Clark was very, very saddened when he heard that Bob had passed away. After he gained his composure, he said, “We had a very special friendship. We knew that we loved each other.”
He wasn’t able to say much more. So, I’ll refer to his autobiography where he wrote several passages about Bob. Here’s an excerpt that begins on page 177: “Bob Brookmeyer and I had a ‘mutual admiration society,’ loved playing together, so much so that we got a little group together in the early ‘60’s. We named it the Clark Terry/Bob Brookmeyer Quintet and got a nice gig going at the Half Note – Eddie Costa on piano, Osie Johnson on drums, and Joe Benjamin on bass. It was one of the best groups ever.
The harmony that Bob and I had was super. I was digging the valve trombone that Bob played because that was the first instrument I was given in high school, but the way its sound married with my flugelhorn sound was something special. We could feel each other’s next moves and enjoyed the way we managed to play simultaneously throughout the changes. We called it ‘noodling.’ Usually one player wants to outshine the other, but we had a way of blending together that allowed both of us to shine. We really tried to make each other sound beautiful.”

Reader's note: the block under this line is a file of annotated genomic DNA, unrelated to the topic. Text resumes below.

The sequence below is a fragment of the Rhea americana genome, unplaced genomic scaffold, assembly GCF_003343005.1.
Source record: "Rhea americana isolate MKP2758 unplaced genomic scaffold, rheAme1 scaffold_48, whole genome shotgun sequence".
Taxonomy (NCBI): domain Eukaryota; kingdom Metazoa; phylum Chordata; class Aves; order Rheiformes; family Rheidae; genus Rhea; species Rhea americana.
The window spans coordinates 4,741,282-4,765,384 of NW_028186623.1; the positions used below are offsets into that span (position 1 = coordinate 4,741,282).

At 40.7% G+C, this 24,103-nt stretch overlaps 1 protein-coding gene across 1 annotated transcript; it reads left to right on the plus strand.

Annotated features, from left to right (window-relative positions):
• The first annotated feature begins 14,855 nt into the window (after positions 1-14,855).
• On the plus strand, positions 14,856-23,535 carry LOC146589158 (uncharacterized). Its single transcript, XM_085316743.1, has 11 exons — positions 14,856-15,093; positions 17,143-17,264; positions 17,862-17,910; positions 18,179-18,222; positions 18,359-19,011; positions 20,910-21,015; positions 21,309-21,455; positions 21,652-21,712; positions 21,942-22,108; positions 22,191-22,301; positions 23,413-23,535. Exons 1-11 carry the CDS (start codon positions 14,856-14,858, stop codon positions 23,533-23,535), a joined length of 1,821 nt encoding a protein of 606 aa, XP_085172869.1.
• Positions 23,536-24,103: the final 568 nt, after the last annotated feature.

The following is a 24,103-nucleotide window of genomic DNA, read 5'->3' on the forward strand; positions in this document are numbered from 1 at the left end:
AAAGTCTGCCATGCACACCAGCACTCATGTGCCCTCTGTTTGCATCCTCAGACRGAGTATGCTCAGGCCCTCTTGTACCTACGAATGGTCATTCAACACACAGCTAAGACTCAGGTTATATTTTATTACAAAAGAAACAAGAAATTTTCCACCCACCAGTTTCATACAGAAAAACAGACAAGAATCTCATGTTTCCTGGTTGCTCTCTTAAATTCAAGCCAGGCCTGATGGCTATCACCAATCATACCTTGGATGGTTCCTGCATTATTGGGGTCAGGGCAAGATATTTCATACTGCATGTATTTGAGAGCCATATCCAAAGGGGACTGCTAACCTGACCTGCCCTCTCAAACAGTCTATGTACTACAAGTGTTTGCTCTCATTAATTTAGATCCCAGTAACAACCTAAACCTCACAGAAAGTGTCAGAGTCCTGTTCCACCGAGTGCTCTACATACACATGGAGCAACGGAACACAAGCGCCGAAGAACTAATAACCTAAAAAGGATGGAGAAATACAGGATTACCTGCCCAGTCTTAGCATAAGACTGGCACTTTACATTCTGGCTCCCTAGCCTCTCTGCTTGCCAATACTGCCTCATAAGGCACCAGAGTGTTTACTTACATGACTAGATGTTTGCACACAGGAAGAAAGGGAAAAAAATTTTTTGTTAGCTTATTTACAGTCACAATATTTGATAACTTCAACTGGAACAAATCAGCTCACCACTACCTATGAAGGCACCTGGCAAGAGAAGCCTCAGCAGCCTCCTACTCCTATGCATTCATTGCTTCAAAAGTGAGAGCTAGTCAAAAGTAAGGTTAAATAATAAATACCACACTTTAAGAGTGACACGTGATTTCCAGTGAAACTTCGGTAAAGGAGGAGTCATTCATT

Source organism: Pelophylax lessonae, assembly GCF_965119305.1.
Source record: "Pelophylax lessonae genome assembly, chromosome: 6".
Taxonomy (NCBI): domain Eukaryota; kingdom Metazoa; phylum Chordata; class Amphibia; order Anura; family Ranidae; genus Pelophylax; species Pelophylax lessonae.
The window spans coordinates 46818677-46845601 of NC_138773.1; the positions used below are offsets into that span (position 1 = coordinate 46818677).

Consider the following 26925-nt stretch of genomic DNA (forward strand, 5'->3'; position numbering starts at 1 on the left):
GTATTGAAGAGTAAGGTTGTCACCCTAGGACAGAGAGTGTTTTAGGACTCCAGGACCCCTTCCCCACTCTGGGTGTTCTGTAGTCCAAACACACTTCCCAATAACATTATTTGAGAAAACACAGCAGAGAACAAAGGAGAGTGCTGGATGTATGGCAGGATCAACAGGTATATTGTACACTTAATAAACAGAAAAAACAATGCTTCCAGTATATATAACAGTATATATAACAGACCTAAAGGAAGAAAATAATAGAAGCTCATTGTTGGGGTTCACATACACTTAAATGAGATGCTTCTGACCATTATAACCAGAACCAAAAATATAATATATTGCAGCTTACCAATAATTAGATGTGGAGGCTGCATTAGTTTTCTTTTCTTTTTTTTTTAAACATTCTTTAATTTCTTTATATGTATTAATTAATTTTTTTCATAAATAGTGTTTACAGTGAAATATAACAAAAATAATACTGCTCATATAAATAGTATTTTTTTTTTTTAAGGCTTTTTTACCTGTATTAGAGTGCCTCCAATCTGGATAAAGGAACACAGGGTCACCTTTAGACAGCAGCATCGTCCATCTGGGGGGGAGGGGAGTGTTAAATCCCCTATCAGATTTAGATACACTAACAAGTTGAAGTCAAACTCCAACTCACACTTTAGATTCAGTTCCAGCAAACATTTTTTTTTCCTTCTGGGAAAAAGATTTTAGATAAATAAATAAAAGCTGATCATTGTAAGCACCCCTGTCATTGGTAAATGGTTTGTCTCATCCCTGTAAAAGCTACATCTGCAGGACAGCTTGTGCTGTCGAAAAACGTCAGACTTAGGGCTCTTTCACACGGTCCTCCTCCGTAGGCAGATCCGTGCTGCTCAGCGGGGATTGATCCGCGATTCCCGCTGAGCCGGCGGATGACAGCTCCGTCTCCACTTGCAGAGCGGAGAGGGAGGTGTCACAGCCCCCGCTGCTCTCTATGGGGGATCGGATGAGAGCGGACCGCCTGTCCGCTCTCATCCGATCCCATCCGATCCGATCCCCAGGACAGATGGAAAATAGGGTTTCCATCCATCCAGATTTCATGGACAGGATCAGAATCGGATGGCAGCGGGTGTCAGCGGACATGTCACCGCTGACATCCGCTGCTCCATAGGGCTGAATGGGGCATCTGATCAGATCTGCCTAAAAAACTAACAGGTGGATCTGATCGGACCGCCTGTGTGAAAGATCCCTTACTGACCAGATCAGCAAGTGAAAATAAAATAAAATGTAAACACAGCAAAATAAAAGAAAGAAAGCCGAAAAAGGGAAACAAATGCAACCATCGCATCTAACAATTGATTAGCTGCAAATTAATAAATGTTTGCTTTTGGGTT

Clark told a funny story in his book about how Bob helped him to overcome an ulcer. He talked about many other things, including their recordings and the awards they won. There’s also a mention of a clip where Clark and Bob are playing together on a British television show, Jazz 625, in February of 1965. Click here to see the clip.
When Bob was conducting the Big Band of the Schleswig Holstein Music Festival in Germany in 1995, he introduced his special guest by saying, “My dear friend, a fantastic musician, a wonderful man, and everything that you could want for a partner – Clark Terry.” You can see a clip of this performance by clicking here.
Rest in peace, dear Bob. Your music will be celebrated forever.
Let us all pray for Bob’s family, especially for his wife, Jan.
Blessings and love,